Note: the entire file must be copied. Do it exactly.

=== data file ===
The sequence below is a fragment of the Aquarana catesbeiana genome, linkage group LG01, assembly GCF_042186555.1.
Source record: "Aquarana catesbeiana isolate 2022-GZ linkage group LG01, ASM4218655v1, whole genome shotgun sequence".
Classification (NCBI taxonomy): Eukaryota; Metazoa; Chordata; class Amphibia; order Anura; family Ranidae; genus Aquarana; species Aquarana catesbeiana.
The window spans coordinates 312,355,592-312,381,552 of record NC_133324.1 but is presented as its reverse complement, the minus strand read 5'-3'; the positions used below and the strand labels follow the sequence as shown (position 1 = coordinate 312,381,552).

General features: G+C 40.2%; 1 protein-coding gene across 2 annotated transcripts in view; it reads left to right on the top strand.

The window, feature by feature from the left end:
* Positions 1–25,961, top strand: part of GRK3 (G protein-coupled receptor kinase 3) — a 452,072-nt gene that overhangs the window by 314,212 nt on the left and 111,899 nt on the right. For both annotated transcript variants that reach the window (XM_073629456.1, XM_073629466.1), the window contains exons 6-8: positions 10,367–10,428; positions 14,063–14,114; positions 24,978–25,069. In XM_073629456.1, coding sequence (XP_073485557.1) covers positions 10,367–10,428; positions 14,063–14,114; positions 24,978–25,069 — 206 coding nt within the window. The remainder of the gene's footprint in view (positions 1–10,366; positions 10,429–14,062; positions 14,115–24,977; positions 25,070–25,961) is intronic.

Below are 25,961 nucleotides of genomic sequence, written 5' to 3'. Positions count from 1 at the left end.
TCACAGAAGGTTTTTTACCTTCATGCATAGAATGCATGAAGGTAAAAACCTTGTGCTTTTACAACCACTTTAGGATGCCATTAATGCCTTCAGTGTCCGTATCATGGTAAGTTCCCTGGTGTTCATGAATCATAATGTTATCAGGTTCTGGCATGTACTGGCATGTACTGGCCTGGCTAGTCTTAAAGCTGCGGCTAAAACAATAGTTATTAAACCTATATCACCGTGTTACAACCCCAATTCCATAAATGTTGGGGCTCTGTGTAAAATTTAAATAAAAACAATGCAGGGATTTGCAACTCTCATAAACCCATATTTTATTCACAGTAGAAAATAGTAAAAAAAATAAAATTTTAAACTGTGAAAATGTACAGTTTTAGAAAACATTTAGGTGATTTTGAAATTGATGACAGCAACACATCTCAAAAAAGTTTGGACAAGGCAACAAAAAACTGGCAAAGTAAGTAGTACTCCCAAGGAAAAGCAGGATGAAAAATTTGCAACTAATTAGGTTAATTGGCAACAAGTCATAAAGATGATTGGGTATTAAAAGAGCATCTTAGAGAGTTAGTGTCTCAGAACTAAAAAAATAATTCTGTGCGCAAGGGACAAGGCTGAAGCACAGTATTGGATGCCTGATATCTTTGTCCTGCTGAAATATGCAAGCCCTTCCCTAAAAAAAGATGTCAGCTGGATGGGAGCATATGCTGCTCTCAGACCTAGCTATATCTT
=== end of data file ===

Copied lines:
The sequence below is a fragment of the Aquarana catesbeiana genome, linkage group LG01, assembly GCF_042186555.1.
Source record: "Aquarana catesbeiana isolate 2022-GZ linkage group LG01, ASM4218655v1, whole genome shotgun sequence".
Classification (NCBI taxonomy): Eukaryota; Metazoa; Chordata; class Amphibia; order Anura; family Ranidae; genus Aquarana; species Aquarana catesbeiana.
The window spans coordinates 312,355,592-312,381,552 of record NC_133324.1 but is presented as its reverse complement, the minus strand read 5'-3'; the positions used below and the strand labels follow the sequence as shown (position 1 = coordinate 312,381,552).

General features: G+C 40.2%; 1 protein-coding gene across 2 annotated transcripts in view; it reads left to right on the top strand.

The window, feature by feature from the left end:
* Positions 1–25,961, top strand: part of GRK3 (G protein-coupled receptor kinase 3) — a 452,072-nt gene that overhangs the window by 314,212 nt on the left and 111,899 nt on the right. For both annotated transcript variants that reach the window (XM_073629456.1, XM_073629466.1), the window contains exons 6-8: positions 10,367–10,428; positions 14,063–14,114; positions 24,978–25,069. In XM_073629456.1, coding sequence (XP_073485557.1) covers positions 10,367–10,428; positions 14,063–14,114; positions 24,978–25,069 — 206 coding nt within the window. The remainder of the gene's footprint in view (positions 1–10,366; positions 10,429–14,062; positions 14,115–24,977; positions 25,070–25,961) is intronic.

Below are 25,961 nucleotides of genomic sequence, written 5' to 3'. Positions count from 1 at the left end.
TCACAGAAGGTTTTTTACCTTCATGCATAGAATGCATGAAGGTAAAAACCTTGTGCTTTTACAACCACTTTAGGATGCCATTAATGCCTTCAGTGTCCGTATCATGGTAAGTTCCCTGGTGTTCATGAATCATAATGTTATCAGGTTCTGGCATGTACTGGCATGTACTGGCCTGGCTAGTCTTAAAGCTGCGGCTAAAACAATAGTTATTAAACCTATATCACCGTGTTACAACCCCAATTCCATAAATGTTGGGGCTCTGTGTAAAATTTAAATAAAAACAATGCAGGGATTTGCAACTCTCATAAACCCATATTTTATTCACAGTAGAAAATAGTAAAAAAAATAAAATTTTAAACTGTGAAAATGTACAGTTTTAGAAAACATTTAGGTGATTTTGAAATTGATGACAGCAACACATCTCAAAAAAGTTTGGACAAGGCAACAAAAAACTGGCAAAGTAAGTAGTACTCCCAAGGAAAAGCAGGATGAAAAATTTGCAACTAATTAGGTTAATTGGCAACAAGTCATAAAGATGATTGGGTATTAAAAGAGCATCTTAGAGAGTTAGTGTCTCAGAACTAAAAAAATAATTCTGTGCGCAAGGGACAAGGCTGAAGCACAGTATTGGATGCCTGATATCTTTGTCCTGCTGAAATATGCAAGCCCTTCCCTAAAAAAAGATGTCAGCTGGATGGGAGCATATGCTGCTCTCAGACCTAGCTATATCTT